David   24/07/2016 at 10:26

Bill. How on earth could a 140mph WCML match the journey times of a 200mph non-stop, purpose-built HSL? And do you not recall the ambition of the most recent West Coast upgrade? (hint: it was a disaster) If we're going to be building new LDHS lines, why on earth would it be through reopening long-disused and antiquated Victorian-built lines?

Jb   24/07/2016 at 11:20

The sugestion to re-open main lines north is to relieve pressure on the WCML by providing greater capacity. Obviously, they would no longer be "antiquated".

John Burns   26/07/2016 at 10:49

The first main line to be electrified was the WCML in the 1960s. Services from other lines were moved to it. Manchester trains went up the MML and over the Pennines; this city's service's were moved entirely onto the WCML. The Birmingham train went to London via the Chiltern Line and again this was moved to the WCML. Uprating and electrifying the MML and the Chiltern and moving the city services back to their original lines will eliminate congestion on the WCML south of MIlton Keynes - the only part of the line experiencing congestion. The Chiltern and MML are well overdue of being electrified and uprated. Of course have trains with in-cab signalling (which currently they do not) that permits them to run at 140mph (which they do being restricted to 125mph). This means the train to Manchester will only be around 12 minutes or so slower than using HS2. We can have the speeds and capacity on the existing network. All is there.

Lesf   27/07/2016 at 22:30

Thanks for an intelligent debate chaps. What is needed is an independent review of HS2 since it's a shadow of the original (ill-conceived) concept, vastly more expensive than we were promised and bereft of Meadowhall and the links to Heathrow and HS1. Obviously HS2 Ltd can't do an independent review because they're hooked up on their bizarre plan, so it has to be someone else. They will have to consider that the extra 10 million population we were told to expect, will not happen since the referendum. Thank God. And that rail freight shrank last year by 19% or 22% according to how you measure it. Start again. And don't jump to conclusions. Consider the whole country rather than one corridor. And ensure that all communities benefit, not a few at the expense of the many.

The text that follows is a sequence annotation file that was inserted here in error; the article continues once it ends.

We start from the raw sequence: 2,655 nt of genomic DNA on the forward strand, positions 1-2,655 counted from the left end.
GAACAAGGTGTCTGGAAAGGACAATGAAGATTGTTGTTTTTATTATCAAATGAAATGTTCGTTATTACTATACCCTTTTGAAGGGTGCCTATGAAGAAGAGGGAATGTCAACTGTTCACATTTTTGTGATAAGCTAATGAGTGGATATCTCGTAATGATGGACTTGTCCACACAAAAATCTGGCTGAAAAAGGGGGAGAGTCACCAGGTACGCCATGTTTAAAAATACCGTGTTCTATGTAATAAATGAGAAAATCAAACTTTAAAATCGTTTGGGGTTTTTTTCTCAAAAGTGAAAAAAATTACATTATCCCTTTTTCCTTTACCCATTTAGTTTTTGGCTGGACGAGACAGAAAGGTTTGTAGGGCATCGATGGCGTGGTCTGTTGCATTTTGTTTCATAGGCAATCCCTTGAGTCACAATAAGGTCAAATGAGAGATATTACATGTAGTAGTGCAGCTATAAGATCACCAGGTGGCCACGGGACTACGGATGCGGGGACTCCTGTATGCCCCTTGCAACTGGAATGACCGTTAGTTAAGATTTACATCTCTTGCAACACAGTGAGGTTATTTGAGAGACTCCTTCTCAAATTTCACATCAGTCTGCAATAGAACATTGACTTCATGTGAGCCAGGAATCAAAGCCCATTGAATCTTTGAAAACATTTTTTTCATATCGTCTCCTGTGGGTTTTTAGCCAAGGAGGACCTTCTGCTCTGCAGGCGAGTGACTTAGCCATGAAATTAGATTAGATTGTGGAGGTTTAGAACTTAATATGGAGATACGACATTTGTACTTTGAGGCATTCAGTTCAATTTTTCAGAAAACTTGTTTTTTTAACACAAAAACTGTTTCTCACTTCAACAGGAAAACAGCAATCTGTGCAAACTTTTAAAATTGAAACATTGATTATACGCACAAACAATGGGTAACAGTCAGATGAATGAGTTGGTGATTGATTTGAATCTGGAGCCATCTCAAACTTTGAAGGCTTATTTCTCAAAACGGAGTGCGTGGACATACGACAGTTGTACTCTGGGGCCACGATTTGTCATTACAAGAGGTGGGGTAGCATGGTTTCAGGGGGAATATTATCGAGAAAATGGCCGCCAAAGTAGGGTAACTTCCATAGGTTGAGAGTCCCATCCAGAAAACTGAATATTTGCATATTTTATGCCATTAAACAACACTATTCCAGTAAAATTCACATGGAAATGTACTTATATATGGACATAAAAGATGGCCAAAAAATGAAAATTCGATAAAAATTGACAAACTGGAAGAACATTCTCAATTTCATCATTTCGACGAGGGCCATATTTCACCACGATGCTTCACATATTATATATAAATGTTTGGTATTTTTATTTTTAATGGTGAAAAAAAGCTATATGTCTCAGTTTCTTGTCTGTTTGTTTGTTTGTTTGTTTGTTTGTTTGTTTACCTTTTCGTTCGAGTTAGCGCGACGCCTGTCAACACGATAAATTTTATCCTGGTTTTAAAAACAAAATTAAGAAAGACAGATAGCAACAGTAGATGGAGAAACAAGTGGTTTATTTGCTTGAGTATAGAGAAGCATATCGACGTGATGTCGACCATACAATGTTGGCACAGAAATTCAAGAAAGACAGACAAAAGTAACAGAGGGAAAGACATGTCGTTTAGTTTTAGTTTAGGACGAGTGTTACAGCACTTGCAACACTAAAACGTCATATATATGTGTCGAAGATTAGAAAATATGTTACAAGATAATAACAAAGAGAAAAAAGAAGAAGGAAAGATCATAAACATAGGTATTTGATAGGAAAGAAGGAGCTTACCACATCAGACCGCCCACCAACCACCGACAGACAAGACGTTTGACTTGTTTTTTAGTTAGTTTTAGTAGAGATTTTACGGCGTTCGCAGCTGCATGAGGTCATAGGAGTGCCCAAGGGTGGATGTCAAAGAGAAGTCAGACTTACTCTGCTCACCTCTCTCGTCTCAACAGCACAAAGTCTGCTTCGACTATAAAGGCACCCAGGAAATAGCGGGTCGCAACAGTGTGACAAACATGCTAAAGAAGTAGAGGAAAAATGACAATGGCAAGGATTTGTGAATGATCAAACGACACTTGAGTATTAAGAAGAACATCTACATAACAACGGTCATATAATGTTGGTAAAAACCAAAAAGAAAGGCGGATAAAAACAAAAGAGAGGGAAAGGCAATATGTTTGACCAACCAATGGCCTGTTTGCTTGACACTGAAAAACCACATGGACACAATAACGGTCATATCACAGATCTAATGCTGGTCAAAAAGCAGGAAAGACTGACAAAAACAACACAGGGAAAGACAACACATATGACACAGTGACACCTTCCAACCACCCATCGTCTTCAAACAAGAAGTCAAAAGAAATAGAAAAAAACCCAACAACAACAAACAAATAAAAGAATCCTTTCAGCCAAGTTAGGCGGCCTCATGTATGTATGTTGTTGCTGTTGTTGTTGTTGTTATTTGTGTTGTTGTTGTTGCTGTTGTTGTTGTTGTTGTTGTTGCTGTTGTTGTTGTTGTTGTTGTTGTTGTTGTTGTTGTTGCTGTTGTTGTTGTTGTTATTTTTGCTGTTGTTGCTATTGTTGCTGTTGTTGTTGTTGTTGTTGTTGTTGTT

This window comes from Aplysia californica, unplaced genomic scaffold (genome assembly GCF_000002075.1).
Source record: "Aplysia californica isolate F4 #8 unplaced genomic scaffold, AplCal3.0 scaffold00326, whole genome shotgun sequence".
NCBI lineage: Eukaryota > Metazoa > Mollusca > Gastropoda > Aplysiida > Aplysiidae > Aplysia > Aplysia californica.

John Burns   29/07/2016 at 01:04

Lasf, HS2 if built should be no more than a backbone with access to cities via existing lines using existing stations. If that is adopted It will only be a line from London to just north of Northampton to alleviate capacity issues and add some speed. They may just take it to Crewe via Birmingham while they are at it and no more, as that will served many cities, including Scotland. The eastern leg of the 'Y' is not worth building as the MML and ECML, using modern 140mph plus trains, electrified with bottlenecks removed, will have very fast speeds with no capacity issues. If trains are moved back to their original pre 1960s lines, like Manchester and Birmingham, the Liverpool to Hull NPR (HS3) will make matters even better. Northern Powerhouse say a 'new' line is needed from Liverpool to Manchester - this will aid the Port of Liverpool. A tunnel under Manchester is needed for through trains as Manchester gets in the way of traffic from the west. Also a fast 'base' tunnel is needed under the Pennines which at the eastern portal can splay off to Sheffield, Leeds, Hull and Newcastle. A base tunnel is half a century overdue. This tunnel can be used to take trains to Manchester from the MML. It can also be used to take trains from one side of the country to the other in case of works on main lines.

Lesf   03/08/2016 at 14:40

John Burns, You're absolutely right that a HS line should access existing city-centre stations but that doesn't mean it needs to end near Northampton. The backbone you propose can progress northwards incrementally and has a much better chance of reaching Scotland east of the Pennines than HS2's hilly west coast route. In view of the plan to cut a few bends off WCML at high cost with little benefit, it seems they've already abandoned any hope of reaching Scotland via a new west coast line. West Mids is best served via the existing loop (4-tracked Rugby-B'ham) and the north-west via Woodhead. Seven times as many places will be linked compared with HS2's threadbare effort, and with half the tunnel it will be cheaper too. No need for Euro loading gauge since trains will never run from France without stopping for baggage and passport checks - and when you have passed through Customs, your train will have gone so you will get on another.

John Burns   09/08/2016 at 15:07

Lesf, I did actually say HS2 can extend to Crewe. But to those who keep stating the 'capacity' issue, HS2 only needs to branch onto the WCML north of Milton Keynes. HS3 from Liverpool to Hull, is the key. Get this completed with a 'base' tunnel under the Pennines emerging at Barnsley, and a tunnel under Manchester, then all that is needed is uprating the WCML, ECML and MML. To think that the MML is not even fully electrified show how backwards we are. Scotland can run a high-speed line down to the English border and then onto Carlisle using classic line. The mix of high-speed and uprated classic lines will give Scotland decent journey times. Pendolinos could be uprated to run at 160mph and above to run on the high-sped track and 140mph on classic using the tilt.